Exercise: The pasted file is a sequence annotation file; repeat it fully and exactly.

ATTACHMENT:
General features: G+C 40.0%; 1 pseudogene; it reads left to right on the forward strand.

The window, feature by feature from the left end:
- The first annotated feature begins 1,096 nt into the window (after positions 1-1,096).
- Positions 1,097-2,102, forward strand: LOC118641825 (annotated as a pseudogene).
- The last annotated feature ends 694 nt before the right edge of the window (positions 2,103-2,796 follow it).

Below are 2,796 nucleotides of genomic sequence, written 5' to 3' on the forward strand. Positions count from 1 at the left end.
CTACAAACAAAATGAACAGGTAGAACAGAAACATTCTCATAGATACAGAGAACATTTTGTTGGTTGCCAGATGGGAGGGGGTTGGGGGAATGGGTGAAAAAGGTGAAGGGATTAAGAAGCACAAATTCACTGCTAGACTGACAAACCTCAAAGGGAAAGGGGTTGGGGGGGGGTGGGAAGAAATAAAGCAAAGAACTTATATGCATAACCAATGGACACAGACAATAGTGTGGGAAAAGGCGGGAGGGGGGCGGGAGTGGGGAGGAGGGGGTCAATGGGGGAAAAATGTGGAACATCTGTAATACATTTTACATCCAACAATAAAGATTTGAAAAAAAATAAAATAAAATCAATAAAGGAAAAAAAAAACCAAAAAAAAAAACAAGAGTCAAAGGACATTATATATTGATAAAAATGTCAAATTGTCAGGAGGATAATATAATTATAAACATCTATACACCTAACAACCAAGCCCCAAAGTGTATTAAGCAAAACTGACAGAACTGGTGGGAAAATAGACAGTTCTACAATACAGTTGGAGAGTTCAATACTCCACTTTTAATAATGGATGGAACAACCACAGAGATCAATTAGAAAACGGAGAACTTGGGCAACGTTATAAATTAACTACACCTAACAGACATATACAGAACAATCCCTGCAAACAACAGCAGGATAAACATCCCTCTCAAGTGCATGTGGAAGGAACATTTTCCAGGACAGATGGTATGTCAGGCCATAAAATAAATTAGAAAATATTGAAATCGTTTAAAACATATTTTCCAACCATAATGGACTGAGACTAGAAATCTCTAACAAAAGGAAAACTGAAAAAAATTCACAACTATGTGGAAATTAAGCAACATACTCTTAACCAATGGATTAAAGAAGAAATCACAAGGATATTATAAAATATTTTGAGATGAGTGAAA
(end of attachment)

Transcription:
General features: G+C 40.0%; 1 pseudogene; it reads left to right on the forward strand.

The window, feature by feature from the left end:
- The first annotated feature begins 1,096 nt into the window (after positions 1-1,096).
- Positions 1,097-2,102, forward strand: LOC118641825 (annotated as a pseudogene).
- The last annotated feature ends 694 nt before the right edge of the window (positions 2,103-2,796 follow it).

Below are 2,796 nucleotides of genomic sequence, written 5' to 3' on the forward strand. Positions count from 1 at the left end.
CTACAAACAAAATGAACAGGTAGAACAGAAACATTCTCATAGATACAGAGAACATTTTGTTGGTTGCCAGATGGGAGGGGGTTGGGGGAATGGGTGAAAAAGGTGAAGGGATTAAGAAGCACAAATTCACTGCTAGACTGACAAACCTCAAAGGGAAAGGGGTTGGGGGGGGGTGGGAAGAAATAAAGCAAAGAACTTATATGCATAACCAATGGACACAGACAATAGTGTGGGAAAAGGCGGGAGGGGGGCGGGAGTGGGGAGGAGGGGGTCAATGGGGGAAAAATGTGGAACATCTGTAATACATTTTACATCCAACAATAAAGATTTGAAAAAAAATAAAATAAAATCAATAAAGGAAAAAAAAAACCAAAAAAAAAAACAAGAGTCAAAGGACATTATATATTGATAAAAATGTCAAATTGTCAGGAGGATAATATAATTATAAACATCTATACACCTAACAACCAAGCCCCAAAGTGTATTAAGCAAAACTGACAGAACTGGTGGGAAAATAGACAGTTCTACAATACAGTTGGAGAGTTCAATACTCCACTTTTAATAATGGATGGAACAACCACAGAGATCAATTAGAAAACGGAGAACTTGGGCAACGTTATAAATTAACTACACCTAACAGACATATACAGAACAATCCCTGCAAACAACAGCAGGATAAACATCCCTCTCAAGTGCATGTGGAAGGAACATTTTCCAGGACAGATGGTATGTCAGGCCATAAAATAAATTAGAAAATATTGAAATCGTTTAAAACATATTTTCCAACCATAATGGACTGAGACTAGAAATCTCTAACAAAAGGAAAACTGAAAAAAATTCACAACTATGTGGAAATTAAGCAACATACTCTTAACCAATGGATTAAAGAAGAAATCACAAGGATATTATAAAATATTTTGAGATGAGTGAAA